Do You Have to go to Court for Compensation?

My husband is thinking about making a compensation claim but I wanted to know do you have to you to court for compensation?

Eoin P. Campbell, LL.B., Solicitor

Editor in Chief

Eoin P. Campbell

Most personal injury compensation claims are assessed by the Injuries Board Ireland in the initial stages of the compensation process, and on the completion of their evaluation, a compensation value is assigned; however “do you have to go to court for compensation?” is an extremely valid question as this proposed value is often rejected.

The truth is, 80 per cent of all personal injury compensation cases are settled out of court through direct negotiations between the legal representatives of the plaintiff and defendant, and often a settlement between all the parties involved is decided on before the trial date or sometimes on the day of the trial.

However, even though the answer to “do you have to go to court for compensation” is not in the majority of cases, there are instances where it is necessary for a claim to be heard in court. For example, when liability is uncertain you may have to go to court to tell the judge your side of the story. A common occurrence of this scenario would be if there is a lack of evidence to support your personal injury claim or if you possibly contributed to the accident and injuries due to your own negligence.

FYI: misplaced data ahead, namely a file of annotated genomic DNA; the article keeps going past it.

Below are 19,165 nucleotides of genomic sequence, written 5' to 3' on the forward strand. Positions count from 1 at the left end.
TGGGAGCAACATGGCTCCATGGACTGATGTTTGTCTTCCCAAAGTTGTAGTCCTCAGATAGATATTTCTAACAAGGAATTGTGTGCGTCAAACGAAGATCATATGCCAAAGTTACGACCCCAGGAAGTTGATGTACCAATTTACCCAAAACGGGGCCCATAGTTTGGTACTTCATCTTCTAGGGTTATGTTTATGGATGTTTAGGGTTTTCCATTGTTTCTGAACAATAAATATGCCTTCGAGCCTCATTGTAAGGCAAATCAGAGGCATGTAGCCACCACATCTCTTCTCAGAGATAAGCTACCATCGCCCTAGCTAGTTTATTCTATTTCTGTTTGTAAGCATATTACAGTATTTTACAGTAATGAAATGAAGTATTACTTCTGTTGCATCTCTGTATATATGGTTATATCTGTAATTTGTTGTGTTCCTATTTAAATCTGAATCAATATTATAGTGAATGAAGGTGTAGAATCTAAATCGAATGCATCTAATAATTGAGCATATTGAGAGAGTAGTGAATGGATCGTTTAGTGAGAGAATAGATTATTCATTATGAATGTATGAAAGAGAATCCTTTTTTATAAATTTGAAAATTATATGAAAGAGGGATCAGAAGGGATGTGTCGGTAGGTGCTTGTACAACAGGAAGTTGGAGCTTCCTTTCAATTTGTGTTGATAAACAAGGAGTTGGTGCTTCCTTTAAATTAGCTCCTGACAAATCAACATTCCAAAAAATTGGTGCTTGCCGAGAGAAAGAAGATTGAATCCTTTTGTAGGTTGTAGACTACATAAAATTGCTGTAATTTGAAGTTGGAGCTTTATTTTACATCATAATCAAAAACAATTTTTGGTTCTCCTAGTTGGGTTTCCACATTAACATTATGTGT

It may also be necessary for you to appear in court for a personal injury claim if liability is determined but the parties involved cannot agree of the amount of compensation the plaintiff should receive. It should be noted, however, that courts tend to frown on what they see as a waste of their valuable time on financial disputes and the judge may send the parties away to reconsider which often makes a court appearance unnecessary.

In cases where an adult represents a minor as their “next friend”, a court appearance is legally required as all settlements for children under the age of eighteen must be approved by the court before payments can be made.

Your husband would be highly recommended to refer his case to an experienced solicitor who can answer “do you have to go to court for compensation?” In the initial consultation that most solicitors offer without charge, your husband’s solicitor could assess his claim to determine its validity and establish the potential of a necessary or possible court appearance.